And all bad it wasn’t. Although lockdown brought an extreme mix of emotions, with it came reflection and acceptance. I think without all the goings on of life, it strips you back and forces you to think about who you really are. I finally accepted that I was a queer woman, and I couldn’t really mention this without referencing my most listened to song this year – Girl in Red’s cover of Say It.

I found Girl in Red from TikTok, which was also a big part of accepting who I am. Seeing people who look like you is so validating and says a lot about the need for representation. 

Now 2020 is ending, I am eager to kick it out the door. Perhaps a didactic year at best, and although time is a social construct, I think everyone is aching for a fresh year. Music has and always will be terribly necessary for my overrunning mind.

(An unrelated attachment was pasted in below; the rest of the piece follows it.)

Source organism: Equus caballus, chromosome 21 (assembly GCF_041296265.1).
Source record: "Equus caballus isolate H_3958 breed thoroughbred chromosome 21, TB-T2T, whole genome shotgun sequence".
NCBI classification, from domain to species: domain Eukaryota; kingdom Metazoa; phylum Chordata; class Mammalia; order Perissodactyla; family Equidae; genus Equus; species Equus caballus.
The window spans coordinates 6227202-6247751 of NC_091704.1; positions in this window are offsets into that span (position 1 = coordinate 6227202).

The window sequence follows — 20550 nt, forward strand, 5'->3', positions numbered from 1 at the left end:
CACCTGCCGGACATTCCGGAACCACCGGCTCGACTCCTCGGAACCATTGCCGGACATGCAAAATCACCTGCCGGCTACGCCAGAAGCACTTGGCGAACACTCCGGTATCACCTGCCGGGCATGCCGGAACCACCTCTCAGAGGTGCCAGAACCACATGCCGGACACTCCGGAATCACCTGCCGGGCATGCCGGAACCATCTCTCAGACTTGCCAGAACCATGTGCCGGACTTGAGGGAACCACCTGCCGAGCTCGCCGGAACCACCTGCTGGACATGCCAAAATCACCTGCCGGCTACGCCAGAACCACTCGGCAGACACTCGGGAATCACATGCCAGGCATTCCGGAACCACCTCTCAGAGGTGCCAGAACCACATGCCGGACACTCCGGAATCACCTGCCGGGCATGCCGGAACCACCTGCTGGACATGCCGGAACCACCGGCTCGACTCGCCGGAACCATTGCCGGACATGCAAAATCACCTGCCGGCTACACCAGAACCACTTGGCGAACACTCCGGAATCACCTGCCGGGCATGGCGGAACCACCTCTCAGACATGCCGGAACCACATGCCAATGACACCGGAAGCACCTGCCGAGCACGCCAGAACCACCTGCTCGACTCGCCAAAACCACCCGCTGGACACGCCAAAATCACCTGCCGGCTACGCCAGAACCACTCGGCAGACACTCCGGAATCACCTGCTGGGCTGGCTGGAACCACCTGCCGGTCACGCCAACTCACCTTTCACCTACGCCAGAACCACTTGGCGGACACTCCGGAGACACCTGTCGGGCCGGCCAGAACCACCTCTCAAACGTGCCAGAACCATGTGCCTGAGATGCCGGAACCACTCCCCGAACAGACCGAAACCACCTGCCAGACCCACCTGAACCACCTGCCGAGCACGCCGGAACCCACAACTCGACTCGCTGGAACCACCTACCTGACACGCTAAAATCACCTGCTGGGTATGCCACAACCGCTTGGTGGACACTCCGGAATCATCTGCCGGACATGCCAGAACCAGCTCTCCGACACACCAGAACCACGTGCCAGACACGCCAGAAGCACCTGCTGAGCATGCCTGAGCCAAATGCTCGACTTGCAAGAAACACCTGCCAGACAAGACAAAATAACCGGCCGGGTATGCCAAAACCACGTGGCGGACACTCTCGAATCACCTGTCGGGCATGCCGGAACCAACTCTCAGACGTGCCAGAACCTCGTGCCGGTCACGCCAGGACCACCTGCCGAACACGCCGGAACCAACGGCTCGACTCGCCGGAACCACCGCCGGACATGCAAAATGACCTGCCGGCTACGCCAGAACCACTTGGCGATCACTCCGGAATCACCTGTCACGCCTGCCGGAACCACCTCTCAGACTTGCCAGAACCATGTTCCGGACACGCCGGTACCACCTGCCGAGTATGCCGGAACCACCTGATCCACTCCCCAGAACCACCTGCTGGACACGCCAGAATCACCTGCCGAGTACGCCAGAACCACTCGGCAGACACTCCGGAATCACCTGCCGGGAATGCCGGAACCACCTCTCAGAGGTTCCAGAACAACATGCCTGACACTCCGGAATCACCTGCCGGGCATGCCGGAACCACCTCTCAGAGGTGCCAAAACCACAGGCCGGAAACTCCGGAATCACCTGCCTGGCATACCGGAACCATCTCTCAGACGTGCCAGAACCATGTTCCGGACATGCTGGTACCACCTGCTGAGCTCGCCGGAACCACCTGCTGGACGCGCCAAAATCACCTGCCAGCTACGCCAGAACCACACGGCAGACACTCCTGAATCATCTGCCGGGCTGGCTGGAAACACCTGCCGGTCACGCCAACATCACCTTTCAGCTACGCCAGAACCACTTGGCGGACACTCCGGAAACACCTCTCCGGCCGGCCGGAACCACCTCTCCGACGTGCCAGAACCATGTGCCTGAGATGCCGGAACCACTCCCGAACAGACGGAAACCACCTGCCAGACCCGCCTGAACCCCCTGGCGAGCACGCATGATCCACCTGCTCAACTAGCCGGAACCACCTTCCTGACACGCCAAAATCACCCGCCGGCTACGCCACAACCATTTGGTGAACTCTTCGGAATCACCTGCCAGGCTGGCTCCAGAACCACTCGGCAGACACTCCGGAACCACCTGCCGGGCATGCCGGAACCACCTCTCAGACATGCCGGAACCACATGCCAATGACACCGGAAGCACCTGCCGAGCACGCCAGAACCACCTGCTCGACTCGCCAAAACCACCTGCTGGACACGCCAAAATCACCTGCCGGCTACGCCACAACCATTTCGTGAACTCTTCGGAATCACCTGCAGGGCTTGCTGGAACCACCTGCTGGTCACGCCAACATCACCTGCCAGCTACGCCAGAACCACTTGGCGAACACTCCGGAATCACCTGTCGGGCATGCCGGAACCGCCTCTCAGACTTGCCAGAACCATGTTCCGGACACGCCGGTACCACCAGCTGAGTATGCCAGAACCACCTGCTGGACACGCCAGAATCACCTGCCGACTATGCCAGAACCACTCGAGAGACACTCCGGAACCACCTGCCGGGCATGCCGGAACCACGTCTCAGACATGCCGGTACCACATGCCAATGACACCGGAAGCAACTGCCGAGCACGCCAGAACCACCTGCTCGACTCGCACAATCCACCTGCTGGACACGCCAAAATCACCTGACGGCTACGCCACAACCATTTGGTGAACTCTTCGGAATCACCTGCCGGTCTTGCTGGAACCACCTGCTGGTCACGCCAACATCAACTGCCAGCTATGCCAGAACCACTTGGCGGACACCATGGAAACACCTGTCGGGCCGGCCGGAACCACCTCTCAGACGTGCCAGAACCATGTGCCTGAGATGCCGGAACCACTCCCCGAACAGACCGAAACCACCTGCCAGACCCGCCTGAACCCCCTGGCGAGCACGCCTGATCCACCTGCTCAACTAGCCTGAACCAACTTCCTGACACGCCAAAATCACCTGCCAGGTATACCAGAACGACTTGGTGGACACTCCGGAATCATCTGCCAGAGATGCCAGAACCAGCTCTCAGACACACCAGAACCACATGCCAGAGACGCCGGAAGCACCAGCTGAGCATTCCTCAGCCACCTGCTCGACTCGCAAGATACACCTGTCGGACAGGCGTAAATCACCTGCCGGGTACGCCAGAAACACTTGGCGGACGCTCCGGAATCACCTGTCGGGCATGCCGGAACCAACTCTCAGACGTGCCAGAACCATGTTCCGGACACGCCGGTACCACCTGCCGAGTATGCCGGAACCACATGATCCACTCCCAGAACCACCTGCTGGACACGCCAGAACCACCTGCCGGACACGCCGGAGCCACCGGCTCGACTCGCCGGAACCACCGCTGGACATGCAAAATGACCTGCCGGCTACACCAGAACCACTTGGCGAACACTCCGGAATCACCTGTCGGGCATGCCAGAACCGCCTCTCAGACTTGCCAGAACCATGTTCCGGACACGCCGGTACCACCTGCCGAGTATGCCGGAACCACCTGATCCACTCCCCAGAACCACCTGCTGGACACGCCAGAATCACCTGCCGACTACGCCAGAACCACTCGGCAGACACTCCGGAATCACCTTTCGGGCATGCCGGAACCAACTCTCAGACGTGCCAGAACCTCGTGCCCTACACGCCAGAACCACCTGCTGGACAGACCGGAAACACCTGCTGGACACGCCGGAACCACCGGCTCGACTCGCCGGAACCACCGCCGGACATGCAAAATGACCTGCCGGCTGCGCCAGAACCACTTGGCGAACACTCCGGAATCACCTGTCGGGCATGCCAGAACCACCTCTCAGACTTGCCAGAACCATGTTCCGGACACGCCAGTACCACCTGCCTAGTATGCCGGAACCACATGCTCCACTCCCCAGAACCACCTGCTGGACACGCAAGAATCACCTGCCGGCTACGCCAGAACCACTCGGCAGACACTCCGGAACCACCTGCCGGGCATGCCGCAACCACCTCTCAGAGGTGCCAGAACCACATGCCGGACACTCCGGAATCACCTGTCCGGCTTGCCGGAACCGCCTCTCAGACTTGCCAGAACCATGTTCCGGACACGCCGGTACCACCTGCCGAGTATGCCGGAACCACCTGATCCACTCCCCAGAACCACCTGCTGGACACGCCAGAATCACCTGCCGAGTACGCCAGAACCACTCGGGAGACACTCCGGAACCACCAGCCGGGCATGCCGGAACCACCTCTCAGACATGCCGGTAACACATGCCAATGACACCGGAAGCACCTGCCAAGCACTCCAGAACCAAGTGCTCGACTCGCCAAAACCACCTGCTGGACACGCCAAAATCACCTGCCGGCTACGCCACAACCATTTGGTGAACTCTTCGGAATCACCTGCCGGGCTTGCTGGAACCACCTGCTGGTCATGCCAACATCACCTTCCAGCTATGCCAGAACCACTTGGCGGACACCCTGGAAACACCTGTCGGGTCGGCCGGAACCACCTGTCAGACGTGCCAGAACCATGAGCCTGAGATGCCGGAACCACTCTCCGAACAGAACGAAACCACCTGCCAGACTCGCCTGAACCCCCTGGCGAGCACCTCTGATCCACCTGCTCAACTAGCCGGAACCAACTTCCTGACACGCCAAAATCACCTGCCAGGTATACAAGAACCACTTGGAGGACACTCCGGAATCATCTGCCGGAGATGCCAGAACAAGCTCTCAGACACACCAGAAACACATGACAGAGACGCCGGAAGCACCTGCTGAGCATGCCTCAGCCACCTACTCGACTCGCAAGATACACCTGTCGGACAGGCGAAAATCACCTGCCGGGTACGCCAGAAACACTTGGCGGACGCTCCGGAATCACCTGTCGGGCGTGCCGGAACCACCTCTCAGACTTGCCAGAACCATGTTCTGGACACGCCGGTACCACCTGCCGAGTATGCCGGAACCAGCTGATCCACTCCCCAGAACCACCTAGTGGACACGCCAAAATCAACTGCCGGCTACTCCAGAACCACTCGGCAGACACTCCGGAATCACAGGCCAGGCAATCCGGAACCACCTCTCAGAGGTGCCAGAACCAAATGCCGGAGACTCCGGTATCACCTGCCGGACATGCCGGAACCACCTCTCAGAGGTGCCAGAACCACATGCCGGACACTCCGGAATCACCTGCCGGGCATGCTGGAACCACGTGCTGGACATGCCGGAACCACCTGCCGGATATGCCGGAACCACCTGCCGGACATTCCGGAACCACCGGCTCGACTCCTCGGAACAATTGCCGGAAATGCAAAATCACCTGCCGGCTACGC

There is a tune to suit every mood and life event and music sees me through the best and worst of times. These songs, quite literally, helped me feel everything I needed to feel this year. And for that, I say thank you.

Honourable Mentions

You can find out more about Amelia Groves and her writing by following her on Instagram and Twitter: @amjanegr